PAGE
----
People who try to predict the short-term direction of financial markets are usually wrong. In 2014, for instance, almost no one predicted the collapse in the oil price or many other commodities including dairy prices.
Likewise, consensus expectations were that interest rates would start to normalise, albeit at lower levels, and so the spectre of global disinflation and the accompanying fall globally in bond yields was - for most - a surprise. At the start of 2015, we thought it would be interesting to look at what major outcomes investors were expecting over the next 12 months and what risks were associated with those views.
At Devon, we build all our client portfolios based on what we refer to as bottom-up research. What this means is that each of our investments is driven by the fundamental views that we have, based on our research on individual companies.
What we do not do is get caught up in trying to forecast what will happen to the major macro drivers, such as where sharemarkets or interest rates will go or how much economic growth there will be around the world. The reason we do not do this is because it is simply too unpredictable to base serious investment decisions on.
What we do know is that good-quality shares will deliver solid returns over time and that most "experts" get their macro calls wrong (otherwise few of them would be working).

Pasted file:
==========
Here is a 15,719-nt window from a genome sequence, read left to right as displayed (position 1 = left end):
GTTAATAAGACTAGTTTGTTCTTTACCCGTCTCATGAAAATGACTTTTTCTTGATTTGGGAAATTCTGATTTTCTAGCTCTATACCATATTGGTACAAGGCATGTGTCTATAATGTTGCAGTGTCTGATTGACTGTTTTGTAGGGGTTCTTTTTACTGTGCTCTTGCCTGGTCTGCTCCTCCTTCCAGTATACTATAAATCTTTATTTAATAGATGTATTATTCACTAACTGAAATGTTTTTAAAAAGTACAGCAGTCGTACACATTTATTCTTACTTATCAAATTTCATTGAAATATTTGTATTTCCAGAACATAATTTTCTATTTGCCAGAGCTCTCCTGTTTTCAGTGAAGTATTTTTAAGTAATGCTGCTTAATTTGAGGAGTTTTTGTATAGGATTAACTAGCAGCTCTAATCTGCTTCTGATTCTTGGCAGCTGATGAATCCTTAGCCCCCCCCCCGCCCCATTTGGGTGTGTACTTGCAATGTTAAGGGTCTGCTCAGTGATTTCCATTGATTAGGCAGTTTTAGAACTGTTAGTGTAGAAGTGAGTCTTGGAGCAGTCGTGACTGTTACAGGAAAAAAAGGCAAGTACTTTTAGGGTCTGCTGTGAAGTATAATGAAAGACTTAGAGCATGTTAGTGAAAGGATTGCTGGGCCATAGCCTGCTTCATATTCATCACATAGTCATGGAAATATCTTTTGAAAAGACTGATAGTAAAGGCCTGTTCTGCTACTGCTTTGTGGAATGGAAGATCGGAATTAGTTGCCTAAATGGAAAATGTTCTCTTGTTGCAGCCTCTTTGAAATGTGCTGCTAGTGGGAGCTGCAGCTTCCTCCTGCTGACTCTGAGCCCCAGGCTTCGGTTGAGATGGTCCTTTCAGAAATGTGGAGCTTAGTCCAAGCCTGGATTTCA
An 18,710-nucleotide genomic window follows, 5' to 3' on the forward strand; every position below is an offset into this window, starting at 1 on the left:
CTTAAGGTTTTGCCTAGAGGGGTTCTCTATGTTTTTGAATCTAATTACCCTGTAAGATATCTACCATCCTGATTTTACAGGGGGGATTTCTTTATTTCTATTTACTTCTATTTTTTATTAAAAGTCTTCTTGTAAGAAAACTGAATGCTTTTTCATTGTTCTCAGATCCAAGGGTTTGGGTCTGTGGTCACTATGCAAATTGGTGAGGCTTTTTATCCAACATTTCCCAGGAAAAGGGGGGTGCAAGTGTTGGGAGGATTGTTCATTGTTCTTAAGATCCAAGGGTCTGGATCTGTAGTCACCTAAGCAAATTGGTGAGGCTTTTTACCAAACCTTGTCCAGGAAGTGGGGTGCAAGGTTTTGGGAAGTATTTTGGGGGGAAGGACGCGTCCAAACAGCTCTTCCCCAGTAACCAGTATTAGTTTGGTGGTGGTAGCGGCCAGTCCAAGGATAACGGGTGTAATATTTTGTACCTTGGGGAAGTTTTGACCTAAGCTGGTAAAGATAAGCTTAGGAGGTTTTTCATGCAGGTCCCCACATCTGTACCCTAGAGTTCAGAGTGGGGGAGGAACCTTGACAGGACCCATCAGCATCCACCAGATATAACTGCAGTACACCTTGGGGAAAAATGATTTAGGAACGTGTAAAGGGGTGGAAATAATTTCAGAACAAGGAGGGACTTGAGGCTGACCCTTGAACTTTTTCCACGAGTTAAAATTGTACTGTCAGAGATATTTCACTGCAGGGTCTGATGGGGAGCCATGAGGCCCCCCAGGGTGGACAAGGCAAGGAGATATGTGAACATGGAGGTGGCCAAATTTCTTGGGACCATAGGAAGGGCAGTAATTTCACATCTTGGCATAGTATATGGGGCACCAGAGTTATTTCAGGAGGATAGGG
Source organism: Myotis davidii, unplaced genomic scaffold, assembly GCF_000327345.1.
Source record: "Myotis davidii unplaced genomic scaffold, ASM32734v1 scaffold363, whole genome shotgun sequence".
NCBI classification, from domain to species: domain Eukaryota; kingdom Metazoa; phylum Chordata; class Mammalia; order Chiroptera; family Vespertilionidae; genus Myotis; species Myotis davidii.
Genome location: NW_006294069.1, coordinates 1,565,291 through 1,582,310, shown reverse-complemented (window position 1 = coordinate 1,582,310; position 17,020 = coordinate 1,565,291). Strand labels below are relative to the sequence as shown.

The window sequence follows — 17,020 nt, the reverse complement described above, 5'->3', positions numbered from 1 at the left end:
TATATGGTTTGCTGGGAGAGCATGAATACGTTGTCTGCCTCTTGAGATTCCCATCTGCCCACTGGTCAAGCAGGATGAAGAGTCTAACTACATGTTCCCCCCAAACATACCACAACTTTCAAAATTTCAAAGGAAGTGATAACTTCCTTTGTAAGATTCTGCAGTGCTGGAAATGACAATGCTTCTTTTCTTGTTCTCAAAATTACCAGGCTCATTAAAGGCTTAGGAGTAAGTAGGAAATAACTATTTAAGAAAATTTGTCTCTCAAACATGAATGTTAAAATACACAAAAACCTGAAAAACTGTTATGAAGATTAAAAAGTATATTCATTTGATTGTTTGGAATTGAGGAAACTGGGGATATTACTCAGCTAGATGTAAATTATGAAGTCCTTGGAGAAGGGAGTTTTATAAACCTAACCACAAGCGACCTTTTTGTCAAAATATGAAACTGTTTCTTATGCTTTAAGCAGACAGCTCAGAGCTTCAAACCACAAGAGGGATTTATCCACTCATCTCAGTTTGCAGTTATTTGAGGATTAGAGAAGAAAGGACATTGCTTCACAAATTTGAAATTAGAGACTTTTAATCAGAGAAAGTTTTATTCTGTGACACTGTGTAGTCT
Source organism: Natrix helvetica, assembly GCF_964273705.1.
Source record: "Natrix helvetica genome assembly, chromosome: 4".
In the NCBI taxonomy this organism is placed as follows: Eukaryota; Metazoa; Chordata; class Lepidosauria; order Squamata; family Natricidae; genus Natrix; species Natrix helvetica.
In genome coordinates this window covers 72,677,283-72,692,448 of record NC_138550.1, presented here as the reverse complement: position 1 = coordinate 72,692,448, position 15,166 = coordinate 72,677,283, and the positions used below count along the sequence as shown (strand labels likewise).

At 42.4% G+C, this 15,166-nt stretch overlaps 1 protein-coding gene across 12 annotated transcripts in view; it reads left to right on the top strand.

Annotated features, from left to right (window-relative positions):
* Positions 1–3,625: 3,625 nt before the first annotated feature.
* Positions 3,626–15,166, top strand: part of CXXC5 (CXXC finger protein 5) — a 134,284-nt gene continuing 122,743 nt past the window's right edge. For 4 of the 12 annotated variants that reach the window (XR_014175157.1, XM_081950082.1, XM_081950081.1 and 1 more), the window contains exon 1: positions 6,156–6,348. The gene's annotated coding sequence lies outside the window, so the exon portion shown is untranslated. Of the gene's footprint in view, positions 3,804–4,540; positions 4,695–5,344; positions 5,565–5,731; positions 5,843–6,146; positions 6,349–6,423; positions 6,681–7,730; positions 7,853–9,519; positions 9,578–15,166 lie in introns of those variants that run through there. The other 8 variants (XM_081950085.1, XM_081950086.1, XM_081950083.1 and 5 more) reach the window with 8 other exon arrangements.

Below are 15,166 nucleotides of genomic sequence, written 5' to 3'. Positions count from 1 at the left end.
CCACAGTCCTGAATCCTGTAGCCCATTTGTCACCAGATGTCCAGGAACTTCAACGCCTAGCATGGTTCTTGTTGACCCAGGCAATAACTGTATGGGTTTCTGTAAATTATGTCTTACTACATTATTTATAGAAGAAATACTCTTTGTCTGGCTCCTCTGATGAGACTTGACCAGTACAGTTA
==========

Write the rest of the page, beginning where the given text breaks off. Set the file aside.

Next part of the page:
As an example, almost no economist or strategist globally saw the biggest financial event of our lifetime coming - the global financial crisis.
While our focus is on finding the best listed businesses that we can and thoroughly understanding what they are worth, it is useful to know what major investment themes exist across the markets.
This is because deviations from the "common view" are what create pricing volatility, which in turn creates the opportunities for us as long-term investors.
Investment markets are, by their nature, the outcome of an almost infinite number of different views. But when we look around the world today there are several major themes that many economists and strategists agree on. We thought we would focus here on four of them.
The clear consensus across almost all economists is that the United States economy will continue to grow in 2015. We agree with the consensus here that the platform for further economic progress appears solid, job creation has been impressive and US economic competitiveness has been restored.
Given the successful level of repair to household and corporate balance sheets that has been achieved since the global financial crisis, the risks to the United States story are more likely to be associated with policy mismanagement by the Federal Reserve (unlikely), a disorderly rise in the US dollar or an unexpected negative geo-political event (perhaps catalysed by the extreme movements in the price of oil).
Any hope for global growth to even closely approach trend performance this year will absolutely depend on this positive US prediction playing out.
US dollar strength